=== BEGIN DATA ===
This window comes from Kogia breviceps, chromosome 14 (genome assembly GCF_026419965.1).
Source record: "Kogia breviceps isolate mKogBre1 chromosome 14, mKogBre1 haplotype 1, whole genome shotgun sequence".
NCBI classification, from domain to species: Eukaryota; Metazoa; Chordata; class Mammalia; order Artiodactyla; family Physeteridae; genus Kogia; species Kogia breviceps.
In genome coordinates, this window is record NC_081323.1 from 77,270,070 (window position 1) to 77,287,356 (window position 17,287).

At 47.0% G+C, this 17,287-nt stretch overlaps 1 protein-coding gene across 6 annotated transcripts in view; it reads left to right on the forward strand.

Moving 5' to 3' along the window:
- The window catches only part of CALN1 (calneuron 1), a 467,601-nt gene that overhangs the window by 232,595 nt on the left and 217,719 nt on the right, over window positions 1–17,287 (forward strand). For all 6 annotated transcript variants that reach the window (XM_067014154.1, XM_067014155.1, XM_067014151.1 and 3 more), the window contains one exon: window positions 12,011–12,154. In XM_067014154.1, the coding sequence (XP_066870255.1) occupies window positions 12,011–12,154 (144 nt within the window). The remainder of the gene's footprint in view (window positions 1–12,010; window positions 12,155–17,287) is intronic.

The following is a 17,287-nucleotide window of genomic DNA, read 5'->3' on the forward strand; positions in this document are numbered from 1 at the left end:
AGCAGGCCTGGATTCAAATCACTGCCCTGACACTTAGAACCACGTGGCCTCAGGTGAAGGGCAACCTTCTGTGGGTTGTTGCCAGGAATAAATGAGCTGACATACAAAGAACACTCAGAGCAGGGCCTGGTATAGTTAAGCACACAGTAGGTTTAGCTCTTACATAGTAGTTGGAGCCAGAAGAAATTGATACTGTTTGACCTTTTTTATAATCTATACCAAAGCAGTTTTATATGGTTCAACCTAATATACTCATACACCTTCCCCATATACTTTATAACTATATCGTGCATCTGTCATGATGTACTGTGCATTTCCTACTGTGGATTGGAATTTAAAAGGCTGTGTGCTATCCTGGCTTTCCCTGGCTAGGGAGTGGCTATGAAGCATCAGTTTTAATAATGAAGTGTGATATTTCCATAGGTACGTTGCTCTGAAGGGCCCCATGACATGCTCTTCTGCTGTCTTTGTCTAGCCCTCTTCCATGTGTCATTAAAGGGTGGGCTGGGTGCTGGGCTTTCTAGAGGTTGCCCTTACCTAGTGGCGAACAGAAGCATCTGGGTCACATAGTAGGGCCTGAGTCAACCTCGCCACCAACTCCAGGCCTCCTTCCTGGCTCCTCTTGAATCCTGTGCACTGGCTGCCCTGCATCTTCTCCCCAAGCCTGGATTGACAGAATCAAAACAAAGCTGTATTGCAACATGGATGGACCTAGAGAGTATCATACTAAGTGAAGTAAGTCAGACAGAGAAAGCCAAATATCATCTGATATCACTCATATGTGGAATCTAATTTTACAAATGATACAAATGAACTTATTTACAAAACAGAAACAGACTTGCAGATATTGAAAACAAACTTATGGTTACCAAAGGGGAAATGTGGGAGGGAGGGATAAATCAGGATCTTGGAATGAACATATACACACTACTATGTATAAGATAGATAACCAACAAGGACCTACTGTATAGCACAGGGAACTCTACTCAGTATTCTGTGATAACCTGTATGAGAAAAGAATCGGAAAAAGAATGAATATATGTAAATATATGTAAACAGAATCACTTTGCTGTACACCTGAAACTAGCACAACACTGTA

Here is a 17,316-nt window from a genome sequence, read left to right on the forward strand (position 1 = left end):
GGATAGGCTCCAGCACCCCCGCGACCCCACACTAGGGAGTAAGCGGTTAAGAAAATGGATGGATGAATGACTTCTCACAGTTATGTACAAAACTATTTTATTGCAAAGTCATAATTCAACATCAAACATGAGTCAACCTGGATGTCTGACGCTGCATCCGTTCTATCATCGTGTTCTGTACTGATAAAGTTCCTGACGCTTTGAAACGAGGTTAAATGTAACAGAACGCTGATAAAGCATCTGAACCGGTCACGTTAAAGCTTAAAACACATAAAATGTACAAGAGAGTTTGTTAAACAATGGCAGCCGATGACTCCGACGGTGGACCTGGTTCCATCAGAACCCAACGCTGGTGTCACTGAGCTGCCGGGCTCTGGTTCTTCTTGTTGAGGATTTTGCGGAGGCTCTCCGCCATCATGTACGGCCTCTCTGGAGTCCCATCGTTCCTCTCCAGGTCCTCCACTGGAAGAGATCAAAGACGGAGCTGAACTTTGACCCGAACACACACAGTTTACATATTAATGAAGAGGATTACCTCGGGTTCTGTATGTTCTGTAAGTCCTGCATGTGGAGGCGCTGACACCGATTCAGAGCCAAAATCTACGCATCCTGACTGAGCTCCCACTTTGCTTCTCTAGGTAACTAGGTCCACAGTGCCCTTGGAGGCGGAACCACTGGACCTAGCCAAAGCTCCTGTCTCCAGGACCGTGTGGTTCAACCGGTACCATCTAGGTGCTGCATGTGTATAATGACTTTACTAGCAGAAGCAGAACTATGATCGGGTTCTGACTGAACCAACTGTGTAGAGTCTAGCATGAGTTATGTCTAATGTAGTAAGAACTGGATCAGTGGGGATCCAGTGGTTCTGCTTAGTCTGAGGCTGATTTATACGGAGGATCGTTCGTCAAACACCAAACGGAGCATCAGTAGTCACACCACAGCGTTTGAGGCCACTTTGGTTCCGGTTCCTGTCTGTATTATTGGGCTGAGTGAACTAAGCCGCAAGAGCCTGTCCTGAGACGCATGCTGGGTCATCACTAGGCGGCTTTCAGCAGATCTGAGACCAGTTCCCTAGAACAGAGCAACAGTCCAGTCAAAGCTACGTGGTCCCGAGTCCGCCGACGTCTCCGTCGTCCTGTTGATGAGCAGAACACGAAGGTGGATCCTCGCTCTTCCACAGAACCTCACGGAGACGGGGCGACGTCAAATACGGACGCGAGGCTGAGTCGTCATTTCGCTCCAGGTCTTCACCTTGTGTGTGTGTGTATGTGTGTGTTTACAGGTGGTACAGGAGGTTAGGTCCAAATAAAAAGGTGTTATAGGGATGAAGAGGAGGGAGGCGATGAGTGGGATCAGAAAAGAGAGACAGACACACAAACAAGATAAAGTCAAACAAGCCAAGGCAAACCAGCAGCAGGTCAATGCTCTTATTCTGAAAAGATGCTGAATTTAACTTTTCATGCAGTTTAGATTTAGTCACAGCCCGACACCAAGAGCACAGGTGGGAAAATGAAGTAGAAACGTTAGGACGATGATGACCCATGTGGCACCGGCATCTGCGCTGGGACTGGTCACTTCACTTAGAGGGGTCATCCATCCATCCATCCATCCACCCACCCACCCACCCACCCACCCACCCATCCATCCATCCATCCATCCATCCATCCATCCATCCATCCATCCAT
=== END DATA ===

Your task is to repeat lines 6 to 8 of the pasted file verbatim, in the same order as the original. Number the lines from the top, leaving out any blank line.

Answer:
Moving 5' to 3' along the window:
- The window catches only part of CALN1 (calneuron 1), a 467,601-nt gene that overhangs the window by 232,595 nt on the left and 217,719 nt on the right, over window positions 1–17,287 (forward strand). For all 6 annotated transcript variants that reach the window (XM_067014154.1, XM_067014155.1, XM_067014151.1 and 3 more), the window contains one exon: window positions 12,011–12,154. In XM_067014154.1, the coding sequence (XP_066870255.1) occupies window positions 12,011–12,154 (144 nt within the window). The remainder of the gene's footprint in view (window positions 1–12,010; window positions 12,155–17,287) is intronic.

The following is a 17,287-nucleotide window of genomic DNA, read 5'->3' on the forward strand; positions in this document are numbered from 1 at the left end: